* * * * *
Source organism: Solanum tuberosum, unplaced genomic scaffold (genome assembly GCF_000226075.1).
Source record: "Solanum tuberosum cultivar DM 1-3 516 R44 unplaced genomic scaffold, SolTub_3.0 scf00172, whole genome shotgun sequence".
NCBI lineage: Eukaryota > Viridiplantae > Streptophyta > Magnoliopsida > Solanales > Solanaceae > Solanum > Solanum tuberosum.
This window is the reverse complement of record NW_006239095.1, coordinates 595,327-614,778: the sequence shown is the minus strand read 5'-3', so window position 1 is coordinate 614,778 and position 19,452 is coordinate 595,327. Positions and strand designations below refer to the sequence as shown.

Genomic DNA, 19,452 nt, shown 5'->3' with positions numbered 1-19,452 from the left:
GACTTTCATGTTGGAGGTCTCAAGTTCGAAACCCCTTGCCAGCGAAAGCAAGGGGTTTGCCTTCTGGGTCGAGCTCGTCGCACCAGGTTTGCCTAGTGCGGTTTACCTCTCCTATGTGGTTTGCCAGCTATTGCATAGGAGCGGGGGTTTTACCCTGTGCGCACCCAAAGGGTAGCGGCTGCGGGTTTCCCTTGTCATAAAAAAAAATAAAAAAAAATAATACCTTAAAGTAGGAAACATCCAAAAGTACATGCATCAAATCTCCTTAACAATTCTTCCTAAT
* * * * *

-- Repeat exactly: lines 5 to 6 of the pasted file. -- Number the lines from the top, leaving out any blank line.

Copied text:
Genomic DNA, 19,452 nt, shown 5'->3' with positions numbered 1-19,452 from the left:
GACTTTCATGTTGGAGGTCTCAAGTTCGAAACCCCTTGCCAGCGAAAGCAAGGGGTTTGCCTTCTGGGTCGAGCTCGTCGCACCAGGTTTGCCTAGTGCGGTTTACCTCTCCTATGTGGTTTGCCAGCTATTGCATAGGAGCGGGGGTTTTACCCTGTGCGCACCCAAAGGGTAGCGGCTGCGGGTTTCCCTTGTCATAAAAAAAAATAAAAAAAAATAATACCTTAAAGTAGGAAACATCCAAAAGTACATGCATCAAATCTCCTTAACAATTCTTCCTAAT